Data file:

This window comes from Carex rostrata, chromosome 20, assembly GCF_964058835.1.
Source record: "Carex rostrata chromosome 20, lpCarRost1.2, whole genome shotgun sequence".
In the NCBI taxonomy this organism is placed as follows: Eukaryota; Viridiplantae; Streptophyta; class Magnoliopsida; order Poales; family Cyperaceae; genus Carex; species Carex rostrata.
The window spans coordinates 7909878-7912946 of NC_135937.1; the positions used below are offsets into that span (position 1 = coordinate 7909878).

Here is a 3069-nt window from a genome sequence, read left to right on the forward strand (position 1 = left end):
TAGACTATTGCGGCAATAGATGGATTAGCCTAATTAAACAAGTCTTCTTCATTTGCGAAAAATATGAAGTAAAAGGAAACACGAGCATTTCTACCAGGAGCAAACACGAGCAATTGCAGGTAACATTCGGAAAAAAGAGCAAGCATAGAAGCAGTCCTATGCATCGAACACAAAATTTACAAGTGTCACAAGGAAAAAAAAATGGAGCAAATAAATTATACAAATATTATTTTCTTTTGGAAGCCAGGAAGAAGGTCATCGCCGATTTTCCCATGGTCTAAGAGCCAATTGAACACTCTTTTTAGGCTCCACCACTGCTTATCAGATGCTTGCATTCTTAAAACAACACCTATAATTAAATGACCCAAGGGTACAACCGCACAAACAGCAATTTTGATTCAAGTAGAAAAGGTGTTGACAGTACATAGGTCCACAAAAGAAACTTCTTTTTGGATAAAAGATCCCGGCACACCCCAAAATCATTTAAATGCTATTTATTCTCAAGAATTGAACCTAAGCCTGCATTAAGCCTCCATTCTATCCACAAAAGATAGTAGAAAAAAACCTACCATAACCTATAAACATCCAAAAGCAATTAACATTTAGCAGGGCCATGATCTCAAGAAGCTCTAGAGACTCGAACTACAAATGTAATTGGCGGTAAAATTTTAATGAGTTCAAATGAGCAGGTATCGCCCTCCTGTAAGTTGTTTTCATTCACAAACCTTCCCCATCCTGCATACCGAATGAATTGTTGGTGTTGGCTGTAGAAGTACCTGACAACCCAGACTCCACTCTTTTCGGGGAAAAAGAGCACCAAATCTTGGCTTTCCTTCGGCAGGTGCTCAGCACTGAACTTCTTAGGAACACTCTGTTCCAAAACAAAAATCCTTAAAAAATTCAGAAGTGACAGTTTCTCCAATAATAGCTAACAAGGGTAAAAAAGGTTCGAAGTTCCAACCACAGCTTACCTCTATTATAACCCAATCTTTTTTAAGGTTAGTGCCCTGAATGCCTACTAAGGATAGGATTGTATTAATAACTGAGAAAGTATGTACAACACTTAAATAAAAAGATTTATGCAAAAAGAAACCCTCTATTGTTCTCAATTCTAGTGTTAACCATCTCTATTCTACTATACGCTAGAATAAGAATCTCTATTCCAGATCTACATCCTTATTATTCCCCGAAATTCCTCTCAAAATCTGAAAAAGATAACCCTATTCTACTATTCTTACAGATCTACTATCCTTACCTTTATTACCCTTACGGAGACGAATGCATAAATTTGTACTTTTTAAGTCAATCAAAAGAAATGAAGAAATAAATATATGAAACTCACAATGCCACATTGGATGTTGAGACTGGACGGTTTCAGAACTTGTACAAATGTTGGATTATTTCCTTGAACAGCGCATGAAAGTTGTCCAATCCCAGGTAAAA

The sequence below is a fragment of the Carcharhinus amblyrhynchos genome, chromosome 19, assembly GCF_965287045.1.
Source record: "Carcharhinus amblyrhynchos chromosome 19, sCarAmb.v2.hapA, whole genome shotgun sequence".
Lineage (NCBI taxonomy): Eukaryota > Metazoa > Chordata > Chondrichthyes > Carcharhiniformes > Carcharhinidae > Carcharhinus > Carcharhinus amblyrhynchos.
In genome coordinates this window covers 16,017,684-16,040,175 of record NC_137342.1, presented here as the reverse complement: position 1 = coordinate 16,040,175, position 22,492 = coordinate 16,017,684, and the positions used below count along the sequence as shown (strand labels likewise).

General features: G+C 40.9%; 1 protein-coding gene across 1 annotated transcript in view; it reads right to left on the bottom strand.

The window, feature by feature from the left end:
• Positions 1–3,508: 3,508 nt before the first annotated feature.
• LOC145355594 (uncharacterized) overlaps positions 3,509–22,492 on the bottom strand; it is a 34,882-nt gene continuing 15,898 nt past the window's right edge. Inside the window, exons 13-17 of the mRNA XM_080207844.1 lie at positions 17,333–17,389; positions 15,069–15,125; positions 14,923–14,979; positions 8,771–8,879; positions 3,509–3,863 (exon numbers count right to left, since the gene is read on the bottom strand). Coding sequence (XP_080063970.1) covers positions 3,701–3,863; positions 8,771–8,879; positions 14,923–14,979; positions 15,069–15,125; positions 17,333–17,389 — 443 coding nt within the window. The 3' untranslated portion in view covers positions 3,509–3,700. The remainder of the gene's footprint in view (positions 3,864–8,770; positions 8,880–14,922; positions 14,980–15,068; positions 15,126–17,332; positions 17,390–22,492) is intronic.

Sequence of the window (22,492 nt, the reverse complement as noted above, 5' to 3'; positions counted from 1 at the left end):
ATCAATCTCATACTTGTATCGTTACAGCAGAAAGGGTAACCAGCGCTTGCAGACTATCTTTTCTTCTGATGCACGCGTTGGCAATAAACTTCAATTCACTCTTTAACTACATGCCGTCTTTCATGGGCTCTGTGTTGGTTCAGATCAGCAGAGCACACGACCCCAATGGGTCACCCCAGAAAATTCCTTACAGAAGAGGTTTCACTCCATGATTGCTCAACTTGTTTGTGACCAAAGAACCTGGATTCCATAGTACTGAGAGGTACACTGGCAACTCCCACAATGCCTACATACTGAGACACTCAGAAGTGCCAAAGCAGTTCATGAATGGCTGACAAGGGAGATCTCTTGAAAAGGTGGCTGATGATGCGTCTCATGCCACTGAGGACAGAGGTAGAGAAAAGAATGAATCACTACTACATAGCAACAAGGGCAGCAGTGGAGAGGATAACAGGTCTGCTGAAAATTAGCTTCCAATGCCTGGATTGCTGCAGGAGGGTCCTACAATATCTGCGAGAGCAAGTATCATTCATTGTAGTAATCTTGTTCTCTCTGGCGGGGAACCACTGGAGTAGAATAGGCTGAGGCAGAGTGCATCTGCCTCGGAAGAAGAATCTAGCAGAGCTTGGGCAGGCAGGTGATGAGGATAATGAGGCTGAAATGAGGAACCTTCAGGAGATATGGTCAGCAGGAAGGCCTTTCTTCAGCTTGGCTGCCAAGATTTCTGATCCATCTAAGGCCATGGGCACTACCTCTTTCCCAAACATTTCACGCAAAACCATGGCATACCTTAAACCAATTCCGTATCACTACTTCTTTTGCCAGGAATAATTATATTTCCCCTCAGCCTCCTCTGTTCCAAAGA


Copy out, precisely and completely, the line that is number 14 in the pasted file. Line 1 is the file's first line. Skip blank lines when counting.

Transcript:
• LOC145355594 (uncharacterized) overlaps positions 3,509–22,492 on the bottom strand; it is a 34,882-nt gene continuing 15,898 nt past the window's right edge. Inside the window, exons 13-17 of the mRNA XM_080207844.1 lie at positions 17,333–17,389; positions 15,069–15,125; positions 14,923–14,979; positions 8,771–8,879; positions 3,509–3,863 (exon numbers count right to left, since the gene is read on the bottom strand). Coding sequence (XP_080063970.1) covers positions 3,701–3,863; positions 8,771–8,879; positions 14,923–14,979; positions 15,069–15,125; positions 17,333–17,389 — 443 coding nt within the window. The 3' untranslated portion in view covers positions 3,509–3,700. The remainder of the gene's footprint in view (positions 3,864–8,770; positions 8,880–14,922; positions 14,980–15,068; positions 15,126–17,332; positions 17,390–22,492) is intronic.